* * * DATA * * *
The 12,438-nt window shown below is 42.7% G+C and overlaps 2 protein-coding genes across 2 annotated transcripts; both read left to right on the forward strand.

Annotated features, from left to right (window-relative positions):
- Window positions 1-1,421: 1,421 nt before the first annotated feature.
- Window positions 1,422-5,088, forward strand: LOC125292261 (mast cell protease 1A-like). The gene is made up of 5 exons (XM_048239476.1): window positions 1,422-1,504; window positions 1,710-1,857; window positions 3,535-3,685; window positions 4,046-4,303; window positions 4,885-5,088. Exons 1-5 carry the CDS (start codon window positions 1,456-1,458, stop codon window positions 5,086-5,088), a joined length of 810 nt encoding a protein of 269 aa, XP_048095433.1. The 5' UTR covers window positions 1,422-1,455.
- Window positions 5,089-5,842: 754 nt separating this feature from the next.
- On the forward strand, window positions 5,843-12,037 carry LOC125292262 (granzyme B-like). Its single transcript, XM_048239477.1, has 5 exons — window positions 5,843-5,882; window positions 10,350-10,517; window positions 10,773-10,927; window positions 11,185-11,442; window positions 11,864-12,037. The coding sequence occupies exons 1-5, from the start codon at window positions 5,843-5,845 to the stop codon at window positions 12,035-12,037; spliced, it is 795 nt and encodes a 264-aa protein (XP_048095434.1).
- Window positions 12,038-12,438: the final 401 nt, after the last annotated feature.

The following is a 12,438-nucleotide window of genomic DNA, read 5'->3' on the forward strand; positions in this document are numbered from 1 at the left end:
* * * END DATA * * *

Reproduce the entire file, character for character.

The 12,438-nt window shown below is 42.7% G+C and overlaps 2 protein-coding genes across 2 annotated transcripts; both read left to right on the forward strand.

Annotated features, from left to right (window-relative positions):
- Window positions 1-1,421: 1,421 nt before the first annotated feature.
- Window positions 1,422-5,088, forward strand: LOC125292261 (mast cell protease 1A-like). The gene is made up of 5 exons (XM_048239476.1): window positions 1,422-1,504; window positions 1,710-1,857; window positions 3,535-3,685; window positions 4,046-4,303; window positions 4,885-5,088. Exons 1-5 carry the CDS (start codon window positions 1,456-1,458, stop codon window positions 5,086-5,088), a joined length of 810 nt encoding a protein of 269 aa, XP_048095433.1. The 5' UTR covers window positions 1,422-1,455.
- Window positions 5,089-5,842: 754 nt separating this feature from the next.
- On the forward strand, window positions 5,843-12,037 carry LOC125292262 (granzyme B-like). Its single transcript, XM_048239477.1, has 5 exons — window positions 5,843-5,882; window positions 10,350-10,517; window positions 10,773-10,927; window positions 11,185-11,442; window positions 11,864-12,037. The coding sequence occupies exons 1-5, from the start codon at window positions 5,843-5,845 to the stop codon at window positions 12,035-12,037; spliced, it is 795 nt and encodes a 264-aa protein (XP_048095434.1).
- Window positions 12,038-12,438: the final 401 nt, after the last annotated feature.

The following is a 12,438-nucleotide window of genomic DNA, read 5'->3' on the forward strand; positions in this document are numbered from 1 at the left end: